[NDPS Rules 2022] Accused Has Right To Seek Expeditious Testing Of Contraband Within Time Frame Stipulated Under Rule 14: Kerala High Court

Update: 2024-05-21 13:24 GMT
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The Kerala High Court has held that a delay in testing seized drugs/substances under the Narcotic Drugs and Psychotropic Substances Act, of 1985 would cause prejudice to the accused. The Court further stated that the accused have a right to seek expeditious testing of seized drugs/substances under Rule 14 of the Narcotic Drugs and Psychotropic Substances (Seizure, Storage, Sampling and...

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The Kerala High Court has held that a delay in testing seized drugs/substances under the Narcotic Drugs and Psychotropic Substances Act, of 1985 would cause prejudice to the accused. The Court further stated that the accused have a right to seek expeditious testing of seized drugs/substances under Rule 14 of the Narcotic Drugs and Psychotropic Substances (Seizure, Storage, Sampling and Disposal) Rules 2022,

Justice C.S. Dias issued the following directions and also directed the Registrar (District Judiciary) to forward a copy of the judgment to Courts dealing with NDPS Cases.

The respondents are directed to ensure that the State/Regional Forensic Science Laboratories in the State submit the chemical analysis reports within the time frame laid down under Rule 14 of the Rules;

In case of failure of the Chemical Laboratory to submit the report within the period stipulated under Rule 14, then the person accused of an offence under the Act, would be at liberty to file an application before the jurisdictional court for a direction to the concerned Chemical Laboratory to expeditiously conduct the test. On such application being filed, the jurisdictional court shall direct the concerned Chemical Laboratory to expeditiously conduct the test;”

As per Rule 14, the chemical laboratory shall submit a report to the Magistrate Court with a copy to the investigating officer within 15 days from the date of receipt of the sample. It further states that if quantitative analysis of the sample requires more time, then the result of the qualitative test shall be dispatched to the Magistrate within the first 15 days, followed by the results of the quantitative analysis within the next 15 days.

“In essence, the Chemical Laboratory is obliged to submit the result of the 'qualitative test' of the sample within fifteen days from the date of receiving the sample, and the result of the 'quantitative test' within thirty days from receiving the sample. The word used in the above rule is 'shall'”, stated the Court.

This is because the Court stated that in NDPS Cases, qualitative and quantitative sample tests are crucial while deciding bail applications, time frame to complete the investigation and for imposition of the punishment.

In the facts of the case, the Court was considering bail applications where the prosecution alleged possession of MDMA in commercial quantity, but the chemical analysis report showed that it was methamphetamine in intermediate quantity. It stated that the petitioners were denied bail under the rigour of Section 37 of the NDPS Act since the prosecution initially alleged possession of MDMA in commercial quantity.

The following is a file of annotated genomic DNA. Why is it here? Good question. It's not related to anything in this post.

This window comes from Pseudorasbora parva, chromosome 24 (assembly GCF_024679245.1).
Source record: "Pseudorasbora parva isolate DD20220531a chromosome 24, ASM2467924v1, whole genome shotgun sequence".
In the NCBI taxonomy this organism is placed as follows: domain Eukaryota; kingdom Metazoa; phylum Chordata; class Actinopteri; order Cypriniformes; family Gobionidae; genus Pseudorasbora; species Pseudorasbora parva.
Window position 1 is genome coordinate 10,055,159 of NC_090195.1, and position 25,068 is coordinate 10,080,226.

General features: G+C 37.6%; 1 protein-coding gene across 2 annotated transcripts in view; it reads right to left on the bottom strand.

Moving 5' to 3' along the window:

The Court granted interim bail to petitioners after four months due to the delay in getting the chemical analysis report. It thus observed that inordinate delay in submitting chemical analysis reports caused prejudice to the petitioners, resulting in their bail being denied for four months.

The Court observed that detecting officers usually form their opinions based on their experience in handling NDPS cases without scientific test or chemical analysis. However, the Court stated that the true composition of the sample and quantity after the chemical analysis report only.

It thus stated that the legislature intent for enacting the Narcotic Drugs and Psychotropic Substances (Seizure, Storage, Sampling and Disposal) Rules 2022 was to lay down the procedure for the seizure, storage, sampling and disposal of the contraband drugs/substances seized under the NDPS Act. It stated that the rules mandate expeditious testing to ascertain qualitative and quantitative samples of the contraband to prevent prejudice to the accused.

The Court thus directed the State/Regional Forensic Science Laboratories to mandatorily adhere to the time frame as per Rule 14. It stated that if State/Regional Forensic Science Laboratories fail to submit the report within the stipulated time period, then the accused could approach the Court seeking direction to the Laboratory to conduct the test expeditiously.

Accordingly, the bail applications were disposed of and the interim bail of the petitioners was made absolute.

Counsel for Petitioners: Advocates Sarath Babu Kottakkal, Jithin Babu A, Arun Samuel, K.R.Arun Krishnan, Deepa K.Radhakrishnan, Jissmon A Kuriakose, Sanal C.S

Counsel for Respondents: Public Prosecutors C S Hrithwik, Neema TV, Seetha S, Adgp Grashious Kuriakose

Amicus Curiae, Advocate S Rajeev

Citation: 2024 LiveLaw Ker 297

Case Title: Anuraj v State of Kerala & Connected Matters

Case Number: B.A Nos. 5549, 5686, 5693 and 5957 of 2023

Click here to read/download Order

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